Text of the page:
The Big Idea: Bold Ideas, Real Impact

by Sally Lee Published Summer 2017
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This spring, the University launched a five-year, five-billion-dollar fundraising campaign that follows closely on the heels of a record-breaking campaign that ended in 2013. What can you tell us about the decision to launch this new campaign at this moment? 
Columbia cannot rest. There are so many important things to be done, so many areas of knowledge to be explored, so many students to educate. And again, Columbia, relative to its peers, has a greater need for philanthropic support.

Campaigns are not just about money, of course. They also prompt the University to organize its priorities and mobilize the efforts of alumni and others who want to be engaged. So they are beneficial in many ways.

But the bottom line is that Columbia has got to keep moving. 


The new campaign is a little different from previous campaigns in that it focuses on interdisciplinary initiatives in areas like climate change, precision medicine, data science, neuroscience, and the arts. 
Yes, exactly. One of the things that we’ve done very well at Columbia is identifying where knowledge is heading and then organizing our energies in a way that enables us to lead the way forward.


How important will alumni participation be to the new campaign?
One of the things that I’m most proud of is how alumni, parents, students, and others have become deeply engaged in the life of the University. Columbia has undertaken all kinds of efforts to make people feel more a part of this community, and the response has been wonderful. A capital campaign is an opportunity for everyone to get involved. And since the campaign is built around supporting truly groundbreaking new initiatives, I think all alumni will feel that excitement. I think all of us take pride in the ascendency of Columbia and in the impact that our faculty and students are having out in the world. By participating in the capital campaign, everybody can play a role in ensuring that this work continues to happen.


We’ve seen an increasing number of gifts from people who are not alumni. What do you think is motivating these new donors to invest in Columbia? 
I think it’s proof of the intellectual powerhouse that exists here. People want to be part of it. And they believe that they can help improve the world by supporting an institution that is home to the most intellectually capable scholars and scientists. Columbia has certainly developed that reputation. I think everybody realizes that Columbia is an extremely exciting place, and they want to be involved in advancing its mission.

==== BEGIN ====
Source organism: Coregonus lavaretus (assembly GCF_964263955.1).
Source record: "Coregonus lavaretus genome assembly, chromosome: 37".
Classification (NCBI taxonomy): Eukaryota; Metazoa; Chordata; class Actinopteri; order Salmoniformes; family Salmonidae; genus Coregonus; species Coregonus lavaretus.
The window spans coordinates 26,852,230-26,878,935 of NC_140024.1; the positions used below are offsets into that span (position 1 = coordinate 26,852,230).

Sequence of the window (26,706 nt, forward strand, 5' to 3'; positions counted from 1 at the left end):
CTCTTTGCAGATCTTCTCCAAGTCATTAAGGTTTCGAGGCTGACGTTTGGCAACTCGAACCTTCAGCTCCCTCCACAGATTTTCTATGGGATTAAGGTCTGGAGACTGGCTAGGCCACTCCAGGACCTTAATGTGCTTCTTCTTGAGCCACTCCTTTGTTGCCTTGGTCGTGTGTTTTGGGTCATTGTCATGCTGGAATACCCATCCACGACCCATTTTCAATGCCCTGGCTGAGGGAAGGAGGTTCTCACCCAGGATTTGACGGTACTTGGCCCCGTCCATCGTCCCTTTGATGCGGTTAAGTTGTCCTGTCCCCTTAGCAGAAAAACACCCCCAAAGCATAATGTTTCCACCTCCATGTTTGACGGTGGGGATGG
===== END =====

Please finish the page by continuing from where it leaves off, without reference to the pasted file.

“One of the things I’m most proud of is how alumni, parents, students and others have become deeply engaged in the life of the University.”

The campaign will also support ongoing commitments like student financial aid and faculty resources. What are your priorities in those areas?
I am very proud that Columbia has one of the most generous financial-aid programs in the world. At the College and the School of Engineering, we have a need-blind system of admissions, which means that undergraduates are admitted without regard to their ability to pay. In addition, undergraduates whose families earn less than $60,000 a year can come to the College or the School of Engineering for free, without taking out any loans. We’re able to do this because alumni and others have given so generously in support of our financial-aid programs. We have an unending need for financial-aid money, both to sustain the College’s and School of Engineering’s need-blind admissions system and to offer better financial-aid packages to students in our professional schools and the School of General Studies. We can’t stop raising money for financial aid. It’s absolutely crucial if we are to live up to the principle that your educational opportunities should not be determined by the wealth of your family, and to maintain a socioeconomically diverse learning environment.

For faculty, one of our ongoing priorities is to improve their facilities. Columbia has opened several new buildings in recent years, but there are some older campus facilities that are in serious need of modernizing and repair. This is true especially for the buildings that house our basic-science departments on Morningside Heights. So raising money for physical renovations is very important. 


Many people are deeply troubled by the current political climate in the US. When you spoke at the College’s Hamilton Award Dinner this past winter, you said that the Trump presidency represents “a challenge to the central idea of a university.” What did you mean by that?

We must always start from the premise that the University is not a political actor. I’ve said this on many occasions. As an institution, Columbia does not endorse candidates or take positions on most policy matters. There are many reasons for this. One is that if the University were to articulate an official position, it might intimidate people with different viewpoints from speaking freely on campus.

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